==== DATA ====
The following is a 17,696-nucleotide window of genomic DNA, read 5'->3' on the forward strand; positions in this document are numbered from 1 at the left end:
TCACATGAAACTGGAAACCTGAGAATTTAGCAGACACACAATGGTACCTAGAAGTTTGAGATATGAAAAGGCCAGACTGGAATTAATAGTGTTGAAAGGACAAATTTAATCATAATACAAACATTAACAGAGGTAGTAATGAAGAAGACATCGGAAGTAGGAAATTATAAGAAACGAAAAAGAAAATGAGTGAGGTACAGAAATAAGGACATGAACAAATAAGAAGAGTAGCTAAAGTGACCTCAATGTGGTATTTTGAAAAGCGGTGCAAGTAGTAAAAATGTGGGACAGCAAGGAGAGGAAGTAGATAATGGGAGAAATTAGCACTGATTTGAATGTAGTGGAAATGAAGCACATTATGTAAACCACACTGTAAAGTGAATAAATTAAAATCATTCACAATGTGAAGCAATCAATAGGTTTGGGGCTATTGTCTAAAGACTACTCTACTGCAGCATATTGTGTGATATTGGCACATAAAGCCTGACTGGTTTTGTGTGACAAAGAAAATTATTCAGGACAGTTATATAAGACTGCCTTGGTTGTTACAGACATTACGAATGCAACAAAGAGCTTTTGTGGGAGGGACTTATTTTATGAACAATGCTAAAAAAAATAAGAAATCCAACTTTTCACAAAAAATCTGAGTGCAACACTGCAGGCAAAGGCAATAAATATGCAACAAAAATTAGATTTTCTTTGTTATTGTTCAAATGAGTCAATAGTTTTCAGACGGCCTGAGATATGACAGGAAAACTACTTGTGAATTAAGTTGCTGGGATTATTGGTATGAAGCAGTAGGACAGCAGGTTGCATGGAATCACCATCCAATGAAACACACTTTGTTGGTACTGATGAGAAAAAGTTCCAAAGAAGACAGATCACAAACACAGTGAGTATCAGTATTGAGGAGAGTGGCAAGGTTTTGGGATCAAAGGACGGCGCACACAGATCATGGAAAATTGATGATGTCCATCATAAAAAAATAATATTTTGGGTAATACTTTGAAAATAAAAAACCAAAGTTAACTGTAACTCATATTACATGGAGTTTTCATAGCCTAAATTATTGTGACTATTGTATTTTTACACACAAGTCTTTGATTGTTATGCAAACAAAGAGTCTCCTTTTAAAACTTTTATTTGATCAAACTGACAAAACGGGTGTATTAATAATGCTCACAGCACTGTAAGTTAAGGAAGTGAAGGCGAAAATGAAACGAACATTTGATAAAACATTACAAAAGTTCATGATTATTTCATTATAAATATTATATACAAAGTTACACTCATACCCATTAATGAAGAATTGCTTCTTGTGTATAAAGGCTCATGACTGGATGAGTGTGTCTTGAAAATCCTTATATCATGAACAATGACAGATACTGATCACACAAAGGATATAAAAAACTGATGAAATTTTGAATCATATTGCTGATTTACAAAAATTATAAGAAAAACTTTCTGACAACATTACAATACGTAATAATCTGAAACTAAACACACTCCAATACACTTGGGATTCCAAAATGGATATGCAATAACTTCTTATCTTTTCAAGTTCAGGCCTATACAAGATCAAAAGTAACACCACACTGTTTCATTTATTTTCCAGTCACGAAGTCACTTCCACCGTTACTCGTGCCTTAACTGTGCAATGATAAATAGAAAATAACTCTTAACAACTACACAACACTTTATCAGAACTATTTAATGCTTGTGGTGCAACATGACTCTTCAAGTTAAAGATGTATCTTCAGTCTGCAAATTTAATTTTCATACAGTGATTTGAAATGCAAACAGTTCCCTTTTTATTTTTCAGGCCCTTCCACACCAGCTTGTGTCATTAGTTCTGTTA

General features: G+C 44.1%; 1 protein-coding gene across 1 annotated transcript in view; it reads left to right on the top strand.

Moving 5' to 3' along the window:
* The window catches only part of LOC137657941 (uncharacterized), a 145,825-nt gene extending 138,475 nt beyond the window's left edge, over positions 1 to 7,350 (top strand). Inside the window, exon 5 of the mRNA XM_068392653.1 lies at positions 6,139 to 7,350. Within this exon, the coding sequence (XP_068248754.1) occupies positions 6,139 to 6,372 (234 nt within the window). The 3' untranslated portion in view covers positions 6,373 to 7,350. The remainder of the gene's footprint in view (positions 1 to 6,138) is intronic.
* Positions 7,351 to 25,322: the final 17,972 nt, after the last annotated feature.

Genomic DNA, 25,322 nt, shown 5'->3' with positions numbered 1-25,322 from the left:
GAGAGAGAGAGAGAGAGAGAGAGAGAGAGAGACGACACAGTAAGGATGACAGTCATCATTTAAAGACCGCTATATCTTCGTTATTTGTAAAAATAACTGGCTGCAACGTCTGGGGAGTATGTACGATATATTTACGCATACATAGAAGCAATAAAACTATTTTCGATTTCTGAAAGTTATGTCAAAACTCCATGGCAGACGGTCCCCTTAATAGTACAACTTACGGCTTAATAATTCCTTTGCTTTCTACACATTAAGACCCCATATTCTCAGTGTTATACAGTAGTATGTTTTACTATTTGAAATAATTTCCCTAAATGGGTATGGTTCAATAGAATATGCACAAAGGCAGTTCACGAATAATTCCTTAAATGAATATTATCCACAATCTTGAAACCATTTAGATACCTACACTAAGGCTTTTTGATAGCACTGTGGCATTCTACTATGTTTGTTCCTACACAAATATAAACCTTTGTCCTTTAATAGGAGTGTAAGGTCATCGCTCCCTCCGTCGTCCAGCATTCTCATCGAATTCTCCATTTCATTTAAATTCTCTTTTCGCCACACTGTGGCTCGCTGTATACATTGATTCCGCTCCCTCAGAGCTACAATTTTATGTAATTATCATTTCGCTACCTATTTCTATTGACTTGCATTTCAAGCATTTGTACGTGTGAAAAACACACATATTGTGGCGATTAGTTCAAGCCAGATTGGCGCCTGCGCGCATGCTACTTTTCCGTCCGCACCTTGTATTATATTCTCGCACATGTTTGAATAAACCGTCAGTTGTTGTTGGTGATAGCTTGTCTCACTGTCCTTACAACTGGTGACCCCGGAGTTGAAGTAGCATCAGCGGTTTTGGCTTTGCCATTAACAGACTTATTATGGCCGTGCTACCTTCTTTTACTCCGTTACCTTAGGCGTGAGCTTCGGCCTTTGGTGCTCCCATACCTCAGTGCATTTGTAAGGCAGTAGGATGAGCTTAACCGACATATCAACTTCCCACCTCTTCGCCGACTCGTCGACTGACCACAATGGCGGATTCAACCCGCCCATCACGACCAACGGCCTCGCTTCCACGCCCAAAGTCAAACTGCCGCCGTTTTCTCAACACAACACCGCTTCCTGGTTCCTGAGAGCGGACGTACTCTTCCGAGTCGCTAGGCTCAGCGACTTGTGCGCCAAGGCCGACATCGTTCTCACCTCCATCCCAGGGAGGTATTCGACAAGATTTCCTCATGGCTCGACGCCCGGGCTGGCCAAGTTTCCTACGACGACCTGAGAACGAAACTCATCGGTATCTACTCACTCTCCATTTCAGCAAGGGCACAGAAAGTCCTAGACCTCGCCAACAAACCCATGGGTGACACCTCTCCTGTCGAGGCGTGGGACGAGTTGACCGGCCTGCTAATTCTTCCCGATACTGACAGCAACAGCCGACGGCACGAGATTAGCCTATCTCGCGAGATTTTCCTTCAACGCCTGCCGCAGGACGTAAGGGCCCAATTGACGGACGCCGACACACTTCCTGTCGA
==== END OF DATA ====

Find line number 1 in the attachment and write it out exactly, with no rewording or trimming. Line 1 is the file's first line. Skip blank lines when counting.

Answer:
The following is a 17,696-nucleotide window of genomic DNA, read 5'->3' on the forward strand; positions in this document are numbered from 1 at the left end: